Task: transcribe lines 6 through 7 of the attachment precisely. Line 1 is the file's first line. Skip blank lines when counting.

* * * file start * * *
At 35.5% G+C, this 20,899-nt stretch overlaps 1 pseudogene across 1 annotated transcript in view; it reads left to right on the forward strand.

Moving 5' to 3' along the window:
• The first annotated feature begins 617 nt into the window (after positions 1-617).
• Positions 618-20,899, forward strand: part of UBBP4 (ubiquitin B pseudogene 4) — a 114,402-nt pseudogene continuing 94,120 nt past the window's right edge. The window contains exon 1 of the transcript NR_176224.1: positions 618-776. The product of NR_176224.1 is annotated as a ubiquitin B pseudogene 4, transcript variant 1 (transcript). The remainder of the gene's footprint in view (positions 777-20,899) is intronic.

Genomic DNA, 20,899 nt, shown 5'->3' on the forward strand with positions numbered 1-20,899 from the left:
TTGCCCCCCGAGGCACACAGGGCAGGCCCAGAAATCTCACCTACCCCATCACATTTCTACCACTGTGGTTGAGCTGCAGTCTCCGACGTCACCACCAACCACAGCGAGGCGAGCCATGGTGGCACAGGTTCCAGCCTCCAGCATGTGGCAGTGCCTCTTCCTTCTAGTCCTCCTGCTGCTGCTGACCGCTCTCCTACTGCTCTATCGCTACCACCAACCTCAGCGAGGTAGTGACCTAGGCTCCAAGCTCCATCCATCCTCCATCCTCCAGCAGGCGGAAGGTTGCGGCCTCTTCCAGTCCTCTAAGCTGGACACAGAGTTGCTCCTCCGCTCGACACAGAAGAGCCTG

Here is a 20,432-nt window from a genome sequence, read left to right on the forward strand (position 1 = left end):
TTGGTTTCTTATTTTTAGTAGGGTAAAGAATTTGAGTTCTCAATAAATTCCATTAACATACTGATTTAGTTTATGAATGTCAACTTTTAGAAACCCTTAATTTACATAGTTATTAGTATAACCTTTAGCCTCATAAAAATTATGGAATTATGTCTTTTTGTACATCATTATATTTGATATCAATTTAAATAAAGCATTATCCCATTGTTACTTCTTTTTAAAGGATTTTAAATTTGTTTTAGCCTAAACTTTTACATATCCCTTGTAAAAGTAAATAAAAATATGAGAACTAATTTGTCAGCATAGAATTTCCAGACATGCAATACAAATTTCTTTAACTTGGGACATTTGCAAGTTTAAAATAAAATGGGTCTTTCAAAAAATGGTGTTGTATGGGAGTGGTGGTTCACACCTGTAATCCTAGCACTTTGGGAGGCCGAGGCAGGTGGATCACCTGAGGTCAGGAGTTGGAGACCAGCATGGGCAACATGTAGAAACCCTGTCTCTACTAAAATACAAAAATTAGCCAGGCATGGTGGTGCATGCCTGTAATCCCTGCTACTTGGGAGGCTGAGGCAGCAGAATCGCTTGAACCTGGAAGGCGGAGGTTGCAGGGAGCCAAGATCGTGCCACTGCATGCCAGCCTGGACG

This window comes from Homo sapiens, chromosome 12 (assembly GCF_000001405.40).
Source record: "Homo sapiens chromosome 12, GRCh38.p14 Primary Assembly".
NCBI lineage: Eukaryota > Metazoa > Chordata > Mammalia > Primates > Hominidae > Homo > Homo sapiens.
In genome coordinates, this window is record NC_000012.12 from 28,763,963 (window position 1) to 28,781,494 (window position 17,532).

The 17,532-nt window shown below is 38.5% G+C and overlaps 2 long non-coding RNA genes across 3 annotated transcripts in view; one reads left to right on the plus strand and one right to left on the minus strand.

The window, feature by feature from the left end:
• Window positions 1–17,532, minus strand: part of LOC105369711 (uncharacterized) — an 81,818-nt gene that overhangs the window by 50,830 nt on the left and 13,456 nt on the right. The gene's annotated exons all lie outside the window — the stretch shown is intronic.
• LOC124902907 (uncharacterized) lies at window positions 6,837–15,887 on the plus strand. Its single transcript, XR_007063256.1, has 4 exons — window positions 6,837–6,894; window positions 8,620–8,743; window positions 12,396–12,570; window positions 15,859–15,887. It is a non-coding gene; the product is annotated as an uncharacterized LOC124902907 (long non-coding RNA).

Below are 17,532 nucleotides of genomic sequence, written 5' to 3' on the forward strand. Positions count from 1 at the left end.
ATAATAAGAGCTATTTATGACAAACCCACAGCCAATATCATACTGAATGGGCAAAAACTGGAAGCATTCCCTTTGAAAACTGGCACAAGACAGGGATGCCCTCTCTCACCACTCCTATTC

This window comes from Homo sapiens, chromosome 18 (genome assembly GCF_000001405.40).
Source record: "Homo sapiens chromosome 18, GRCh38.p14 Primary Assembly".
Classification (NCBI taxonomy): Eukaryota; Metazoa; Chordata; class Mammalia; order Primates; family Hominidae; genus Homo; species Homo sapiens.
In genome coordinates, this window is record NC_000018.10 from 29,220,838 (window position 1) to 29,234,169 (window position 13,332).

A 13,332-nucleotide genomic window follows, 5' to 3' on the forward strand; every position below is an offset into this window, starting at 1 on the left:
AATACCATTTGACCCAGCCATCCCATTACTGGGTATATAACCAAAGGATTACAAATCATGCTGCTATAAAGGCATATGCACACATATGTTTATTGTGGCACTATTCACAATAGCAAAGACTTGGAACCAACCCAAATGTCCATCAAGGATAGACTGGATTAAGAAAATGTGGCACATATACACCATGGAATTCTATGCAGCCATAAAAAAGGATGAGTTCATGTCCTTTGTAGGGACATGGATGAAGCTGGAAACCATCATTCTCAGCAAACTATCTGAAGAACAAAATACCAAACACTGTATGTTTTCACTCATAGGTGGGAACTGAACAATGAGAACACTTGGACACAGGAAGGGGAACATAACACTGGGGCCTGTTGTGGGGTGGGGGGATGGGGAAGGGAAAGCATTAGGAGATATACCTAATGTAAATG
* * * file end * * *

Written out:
TTGCCCCCCGAGGCACACAGGGCAGGCCCAGAAATCTCACCTACCCCATCACATTTCTACCACTGTGGTTGAGCTGCAGTCTCCGACGTCACCACCAACCACAGCGAGGCGAGCCATGGTGGCACAGGTTCCAGCCTCCAGCATGTGGCAGTGCCTCTTCCTTCTAGTCCTCCTGCTGCTGCTGACCGCTCTCCTACTGCTCTATCGCTACCACCAACCTCAGCGAGGTAGTGACCTAGGCTCCAAGCTCCATCCATCCTCCATCCTCCAGCAGGCGGAAGGTTGCGGCCTCTTCCAGTCCTCTAAGCTGGACACAGAGTTGCTCCTCCGCTCGACACAGAAGAGCCTG

Here is a 20,432-nt window from a genome sequence, read left to right on the forward strand (position 1 = left end):